However, the public trust doctrine has never been extended to apply to any principle other than keeping beaches and tidal waters open for public fishing, navigation, swimming and recreation. Thus, Matthews held that a municipality could not exclude non-resident members of the public from its beaches. Id. at 331. While Ms. Vogt had access to and a right to use Higbee Beach, it does not follow that she had a right to sunbathe nude there.
In New Jersey the doctrine has been enforced mainly in the context of disapproving municipal regulations that favored residents over non-residents with regard to access to and fees for using beaches and related facilities. See Capano v. Borough of Stone Harbor, 530 F. Supp. 1254, 1269 (D.N.J. 1982) (summarizing New Jersey law). In Neptune, supra, 61 N.J. at 310, the Court cited the doctrine in overturning an ordinance that restricted to residents the sale of beach badges, which restriction resulted in a higher fee for non-residents. In Van Ness v. Borough of Deal, 78 N.J. 174, 180 (1978), the Court held that, under the doctrine, a municipality could not set aside part of a public beach for use by residents only. In Slocum v. Borough of Belmar, 238 N.J. Super. 179 (Law Div. 1989), the court, adopting the reasoning of Van Ness and Neptune, invalidated beach fees that discriminated against non- residents.
But courts applying the doctrine have recognized that the doctrine does not prevent a municipality from imposing reasonable restrictions on that access and use. Thus, in Van Ness, supra, 78 N.J. at 179, the Court, while applying the doctrine to open a beach to non-residents, recognized that "the municipality, in the exercise of its police power and in the interest of the public health and safety, would have the right to adopt reasonable regulations as to the use and enjoyment of the beach area."
In State v. Oliver, 320 N.J. Super. 405, 415-16, certif. denied, 161 N.J. 332 (1999), the court denied that the public-trust doctrine prevented a borough from closing its beach to surfboarders during a storm. Judge Carchman reasoned: The right of the public to enjoy that property encompassed by the doctrine is not inconsistent with the right of the sovereign, as trustee, to protect those utilizing such property. This is the essence of the government's inherent authority, if not its obligation, to act in the interest of the public safety and welfare ... Such action may take the form of the legitimate exercise of police power, for example, to close beaches and preclude use of property, even that falling within the Public Trust Doctrine, when the public safety and welfare is threatened. [Ibid.]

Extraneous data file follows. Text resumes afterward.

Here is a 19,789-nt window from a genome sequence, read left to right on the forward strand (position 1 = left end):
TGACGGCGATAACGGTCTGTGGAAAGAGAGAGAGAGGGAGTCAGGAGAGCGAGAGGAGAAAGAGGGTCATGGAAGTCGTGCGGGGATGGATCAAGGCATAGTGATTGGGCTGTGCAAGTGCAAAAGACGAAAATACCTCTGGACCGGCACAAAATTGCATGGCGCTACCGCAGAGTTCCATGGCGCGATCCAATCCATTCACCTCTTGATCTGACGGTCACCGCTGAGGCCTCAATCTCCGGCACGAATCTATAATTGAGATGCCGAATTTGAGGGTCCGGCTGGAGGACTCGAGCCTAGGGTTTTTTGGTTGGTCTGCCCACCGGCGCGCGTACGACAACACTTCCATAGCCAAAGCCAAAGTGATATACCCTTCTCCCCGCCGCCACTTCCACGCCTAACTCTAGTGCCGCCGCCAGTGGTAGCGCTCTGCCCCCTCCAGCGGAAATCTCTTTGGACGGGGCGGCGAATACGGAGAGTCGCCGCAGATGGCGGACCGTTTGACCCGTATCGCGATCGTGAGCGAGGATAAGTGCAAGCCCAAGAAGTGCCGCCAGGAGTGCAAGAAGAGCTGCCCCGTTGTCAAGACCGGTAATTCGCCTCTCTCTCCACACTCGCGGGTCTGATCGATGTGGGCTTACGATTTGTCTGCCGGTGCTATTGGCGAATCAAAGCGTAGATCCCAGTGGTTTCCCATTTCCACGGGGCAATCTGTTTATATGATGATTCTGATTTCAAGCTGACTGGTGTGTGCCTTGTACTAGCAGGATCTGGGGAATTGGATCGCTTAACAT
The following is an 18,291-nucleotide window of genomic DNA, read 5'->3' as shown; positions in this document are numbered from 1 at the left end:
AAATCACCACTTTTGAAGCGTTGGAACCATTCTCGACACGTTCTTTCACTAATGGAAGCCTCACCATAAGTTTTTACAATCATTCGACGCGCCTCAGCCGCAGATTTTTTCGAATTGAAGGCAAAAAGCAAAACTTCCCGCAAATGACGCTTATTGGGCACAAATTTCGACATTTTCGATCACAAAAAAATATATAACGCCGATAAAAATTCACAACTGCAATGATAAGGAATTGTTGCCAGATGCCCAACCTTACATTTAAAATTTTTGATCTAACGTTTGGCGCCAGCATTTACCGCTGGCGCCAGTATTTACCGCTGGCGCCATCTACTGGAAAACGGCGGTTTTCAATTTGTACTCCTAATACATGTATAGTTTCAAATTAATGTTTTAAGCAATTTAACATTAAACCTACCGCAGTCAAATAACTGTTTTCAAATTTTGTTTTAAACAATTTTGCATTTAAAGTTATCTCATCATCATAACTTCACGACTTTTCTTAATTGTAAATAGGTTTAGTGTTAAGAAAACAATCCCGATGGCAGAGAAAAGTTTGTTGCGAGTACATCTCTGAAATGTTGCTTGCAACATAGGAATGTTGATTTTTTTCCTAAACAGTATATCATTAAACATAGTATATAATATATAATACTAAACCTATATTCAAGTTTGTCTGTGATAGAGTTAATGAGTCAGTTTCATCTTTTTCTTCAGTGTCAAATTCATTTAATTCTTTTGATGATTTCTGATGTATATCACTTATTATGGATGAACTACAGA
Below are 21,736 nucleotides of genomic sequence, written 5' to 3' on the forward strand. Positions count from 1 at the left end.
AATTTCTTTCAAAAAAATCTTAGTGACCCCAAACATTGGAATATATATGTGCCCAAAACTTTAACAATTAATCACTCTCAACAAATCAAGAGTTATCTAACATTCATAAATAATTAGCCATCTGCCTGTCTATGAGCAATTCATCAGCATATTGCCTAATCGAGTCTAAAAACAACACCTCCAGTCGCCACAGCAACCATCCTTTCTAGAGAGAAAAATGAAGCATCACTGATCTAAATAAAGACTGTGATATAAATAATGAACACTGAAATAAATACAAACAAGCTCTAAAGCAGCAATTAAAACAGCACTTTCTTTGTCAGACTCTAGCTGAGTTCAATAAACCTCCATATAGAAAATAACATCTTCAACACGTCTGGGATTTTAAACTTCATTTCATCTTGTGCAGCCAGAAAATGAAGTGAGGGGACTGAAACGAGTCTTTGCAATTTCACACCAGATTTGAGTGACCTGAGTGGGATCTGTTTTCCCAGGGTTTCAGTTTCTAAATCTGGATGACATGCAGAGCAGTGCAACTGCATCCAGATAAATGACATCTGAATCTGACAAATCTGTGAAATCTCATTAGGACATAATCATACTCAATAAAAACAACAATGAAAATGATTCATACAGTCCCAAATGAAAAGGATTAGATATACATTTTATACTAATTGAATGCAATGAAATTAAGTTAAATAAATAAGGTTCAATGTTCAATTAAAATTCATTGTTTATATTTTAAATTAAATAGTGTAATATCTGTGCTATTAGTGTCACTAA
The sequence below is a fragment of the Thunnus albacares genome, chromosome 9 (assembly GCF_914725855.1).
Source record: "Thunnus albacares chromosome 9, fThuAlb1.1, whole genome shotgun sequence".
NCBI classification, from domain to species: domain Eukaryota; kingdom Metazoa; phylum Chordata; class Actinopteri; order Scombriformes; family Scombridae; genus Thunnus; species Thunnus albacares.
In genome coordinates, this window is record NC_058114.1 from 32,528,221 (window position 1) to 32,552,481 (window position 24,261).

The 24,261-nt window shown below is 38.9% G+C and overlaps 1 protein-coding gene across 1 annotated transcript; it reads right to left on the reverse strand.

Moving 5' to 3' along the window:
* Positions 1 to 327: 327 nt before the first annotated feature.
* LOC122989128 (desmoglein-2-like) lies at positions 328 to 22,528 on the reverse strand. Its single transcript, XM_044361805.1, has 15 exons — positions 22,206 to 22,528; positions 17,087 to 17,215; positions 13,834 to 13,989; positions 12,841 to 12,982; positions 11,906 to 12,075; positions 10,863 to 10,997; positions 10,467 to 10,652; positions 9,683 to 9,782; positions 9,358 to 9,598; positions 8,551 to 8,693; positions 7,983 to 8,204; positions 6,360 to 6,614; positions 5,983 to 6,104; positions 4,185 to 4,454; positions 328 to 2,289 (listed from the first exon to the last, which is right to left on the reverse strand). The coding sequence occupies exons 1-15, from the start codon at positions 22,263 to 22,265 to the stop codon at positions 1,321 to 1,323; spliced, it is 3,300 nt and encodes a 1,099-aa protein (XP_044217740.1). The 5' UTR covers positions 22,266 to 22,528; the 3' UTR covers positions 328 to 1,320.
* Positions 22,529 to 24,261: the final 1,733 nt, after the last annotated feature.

And the judge noted that the power to impose such use restrictions was granted by various statutes, including N.J.S.A. 40:61-22.20, which confers on shore towns the power to, "by ordinance, make and enforce rules and regulations for the government and policing of such lands [beaches], boardwalks, bathing facilities."
Thus Judge Garofolo correctly declined to accept Arlene's theory that because Higbee Beach is held in trust for the public, she was free to bare her breasts. Her freedom was subject to the township's power to impose such limits as reasonably lay within its statutory and inherent police powers.
Nor is a different conclusion warranted by the alleged fact that nudity had been tolerated at Higbee Beach for over thirty years. A municipality should not be somehow estopped by prior inaction to ban conduct it deems harmful to the public. In any event, Judge Garofolo disputed Arlene's premise, pointing out that the township had prosecuted nudists in the 1980's, as summarized by the court in Tri-State.